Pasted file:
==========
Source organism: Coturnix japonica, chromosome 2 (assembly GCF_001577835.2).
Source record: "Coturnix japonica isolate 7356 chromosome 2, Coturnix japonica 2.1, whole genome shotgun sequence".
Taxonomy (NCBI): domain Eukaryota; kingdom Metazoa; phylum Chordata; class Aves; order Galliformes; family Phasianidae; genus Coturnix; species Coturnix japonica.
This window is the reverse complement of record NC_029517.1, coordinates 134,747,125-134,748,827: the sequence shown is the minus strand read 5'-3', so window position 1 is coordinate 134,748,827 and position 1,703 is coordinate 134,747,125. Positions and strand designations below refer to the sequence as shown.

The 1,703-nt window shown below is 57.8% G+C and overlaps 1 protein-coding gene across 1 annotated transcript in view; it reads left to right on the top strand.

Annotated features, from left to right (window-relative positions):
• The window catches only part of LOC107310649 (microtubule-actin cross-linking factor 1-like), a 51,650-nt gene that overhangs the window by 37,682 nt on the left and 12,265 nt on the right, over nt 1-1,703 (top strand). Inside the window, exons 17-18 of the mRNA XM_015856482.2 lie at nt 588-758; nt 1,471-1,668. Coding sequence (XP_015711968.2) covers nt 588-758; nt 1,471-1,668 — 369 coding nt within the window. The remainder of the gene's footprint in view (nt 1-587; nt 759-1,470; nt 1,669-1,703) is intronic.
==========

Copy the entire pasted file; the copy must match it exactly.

Source organism: Coturnix japonica, chromosome 2 (assembly GCF_001577835.2).
Source record: "Coturnix japonica isolate 7356 chromosome 2, Coturnix japonica 2.1, whole genome shotgun sequence".
Taxonomy (NCBI): domain Eukaryota; kingdom Metazoa; phylum Chordata; class Aves; order Galliformes; family Phasianidae; genus Coturnix; species Coturnix japonica.
This window is the reverse complement of record NC_029517.1, coordinates 134,747,125-134,748,827: the sequence shown is the minus strand read 5'-3', so window position 1 is coordinate 134,748,827 and position 1,703 is coordinate 134,747,125. Positions and strand designations below refer to the sequence as shown.

The 1,703-nt window shown below is 57.8% G+C and overlaps 1 protein-coding gene across 1 annotated transcript in view; it reads left to right on the top strand.

Annotated features, from left to right (window-relative positions):
• The window catches only part of LOC107310649 (microtubule-actin cross-linking factor 1-like), a 51,650-nt gene that overhangs the window by 37,682 nt on the left and 12,265 nt on the right, over nt 1-1,703 (top strand). Inside the window, exons 17-18 of the mRNA XM_015856482.2 lie at nt 588-758; nt 1,471-1,668. Coding sequence (XP_015711968.2) covers nt 588-758; nt 1,471-1,668 — 369 coding nt within the window. The remainder of the gene's footprint in view (nt 1-587; nt 759-1,470; nt 1,669-1,703) is intronic.